blog Evidence is mounting on a variety of fronts that Australia has just entered its second dot com boom, with a spate of recent articles highlighting the growing intensity of the technology startup sector — which bubbled away nicely during 2010 and looks set to hit boiling point in 2011. From SmartCompany comes a nice little feature by veteran technology journalist Brad Howarth, who has tracked the local startup sector for years:
“It’s the sort of spending spree that’s bought back memories of the dot com boom. In the last six months, a host of local and overseas investors have poured more than $300 million into 18 of Australia’s leading web start-ups. But there is one very important difference between this spending binge and that which preceded the dotcom bust in 2000 – most of the companies are already making money.”
Howarth’s thesis — which he backs up with quotes from local tech startup luminaries like Mick Liubinskas and Niki Scevak — is that there’s a flood of money flowing into the sector, sizable exits such as the Spreets sale to Yahoo!7 have started to occur, and the local activity is mirroring what has happened in the US over the past few years — as chronicled by a clutch of popular sites led by TechCrunch.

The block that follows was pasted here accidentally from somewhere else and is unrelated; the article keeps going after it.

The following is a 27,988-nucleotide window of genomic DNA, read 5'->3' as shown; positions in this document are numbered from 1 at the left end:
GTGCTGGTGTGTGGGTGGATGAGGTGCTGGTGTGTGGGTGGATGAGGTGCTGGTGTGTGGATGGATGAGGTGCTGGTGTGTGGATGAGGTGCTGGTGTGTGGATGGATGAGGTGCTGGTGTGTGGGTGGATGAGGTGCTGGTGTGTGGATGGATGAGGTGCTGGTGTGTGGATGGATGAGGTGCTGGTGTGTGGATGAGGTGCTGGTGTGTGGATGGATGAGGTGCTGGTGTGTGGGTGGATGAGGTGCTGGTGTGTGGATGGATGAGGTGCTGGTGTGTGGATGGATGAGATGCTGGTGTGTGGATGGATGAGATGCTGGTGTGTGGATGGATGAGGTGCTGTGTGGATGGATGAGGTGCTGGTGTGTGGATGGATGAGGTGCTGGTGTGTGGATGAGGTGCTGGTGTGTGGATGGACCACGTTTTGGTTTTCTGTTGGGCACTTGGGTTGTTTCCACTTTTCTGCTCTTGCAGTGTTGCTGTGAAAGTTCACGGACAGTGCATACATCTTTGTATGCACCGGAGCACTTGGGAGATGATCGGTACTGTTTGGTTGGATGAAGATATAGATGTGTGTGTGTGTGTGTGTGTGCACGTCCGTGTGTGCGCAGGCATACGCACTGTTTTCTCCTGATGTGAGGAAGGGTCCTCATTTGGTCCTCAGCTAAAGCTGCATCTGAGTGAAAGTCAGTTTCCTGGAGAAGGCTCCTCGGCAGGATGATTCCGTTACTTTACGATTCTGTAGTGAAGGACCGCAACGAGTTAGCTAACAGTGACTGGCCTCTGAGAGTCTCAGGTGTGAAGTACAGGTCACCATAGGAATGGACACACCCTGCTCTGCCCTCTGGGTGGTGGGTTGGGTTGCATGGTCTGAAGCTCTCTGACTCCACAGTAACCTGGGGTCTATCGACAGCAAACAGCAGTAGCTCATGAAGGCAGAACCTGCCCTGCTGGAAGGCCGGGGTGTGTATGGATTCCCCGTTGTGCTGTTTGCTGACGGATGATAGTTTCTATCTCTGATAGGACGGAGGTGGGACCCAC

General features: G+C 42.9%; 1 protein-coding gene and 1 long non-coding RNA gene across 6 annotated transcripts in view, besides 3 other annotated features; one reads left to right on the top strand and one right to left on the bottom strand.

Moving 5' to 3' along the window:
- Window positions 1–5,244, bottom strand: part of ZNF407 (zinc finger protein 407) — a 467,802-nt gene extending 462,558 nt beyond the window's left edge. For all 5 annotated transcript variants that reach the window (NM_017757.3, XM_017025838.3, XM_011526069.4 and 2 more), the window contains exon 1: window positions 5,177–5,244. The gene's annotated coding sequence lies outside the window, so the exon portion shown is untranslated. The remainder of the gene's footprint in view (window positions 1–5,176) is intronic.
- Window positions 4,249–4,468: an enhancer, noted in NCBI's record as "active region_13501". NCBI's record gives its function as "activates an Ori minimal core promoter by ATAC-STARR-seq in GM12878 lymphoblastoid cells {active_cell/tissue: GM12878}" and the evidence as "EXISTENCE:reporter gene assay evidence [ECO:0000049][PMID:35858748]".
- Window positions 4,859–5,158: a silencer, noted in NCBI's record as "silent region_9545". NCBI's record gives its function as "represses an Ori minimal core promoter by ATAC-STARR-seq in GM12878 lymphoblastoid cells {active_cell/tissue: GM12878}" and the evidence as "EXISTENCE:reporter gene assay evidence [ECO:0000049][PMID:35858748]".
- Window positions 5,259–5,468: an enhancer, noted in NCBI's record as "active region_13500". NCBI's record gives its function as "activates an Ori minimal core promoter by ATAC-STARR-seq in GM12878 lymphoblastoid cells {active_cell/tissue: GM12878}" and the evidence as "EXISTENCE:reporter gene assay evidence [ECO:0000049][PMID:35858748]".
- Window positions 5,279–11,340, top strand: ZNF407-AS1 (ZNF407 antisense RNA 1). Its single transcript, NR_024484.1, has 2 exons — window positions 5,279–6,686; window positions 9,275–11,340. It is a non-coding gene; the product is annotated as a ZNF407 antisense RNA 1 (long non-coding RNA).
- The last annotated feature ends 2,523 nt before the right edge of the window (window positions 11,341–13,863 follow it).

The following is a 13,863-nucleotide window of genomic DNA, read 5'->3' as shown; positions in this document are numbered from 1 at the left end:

This view of the industry is echoed by Roger Kermode, an Australian early stage company specialist, who has published an extensive article detailing “Why Australia is fast becoming a hot place to do startups”. Kermode kicks off the article:
“Australia’s entrepreneurs have long lamented that if you really want to create a successful global technology startup that you have to leave Australia and go to Silicon Valley. It’s just too hard to do startups in Australia, they say. The market is too small, there’s no big tech companies doing real product development here (it’s just Sales and Marketing), the government doesn’t support tech startups well enough … Well guess what? I think that the tide has turned and that Australia is about to become one of the next hotspots for startups.”
Among Kermode’s arguments are the facts that Australia’s economy is still strong compared with other nations, our residents love technology, it’s cheap to start a company here, the broadband market is developing fast, and startup incubators and capital are springing up everywhere.
We couldn’t agree more with this. There’s never been a better time to start a technology startup in Australia; if you’ve been holding off waiting for that perfect moment, you should jump in right now and get your feet wet.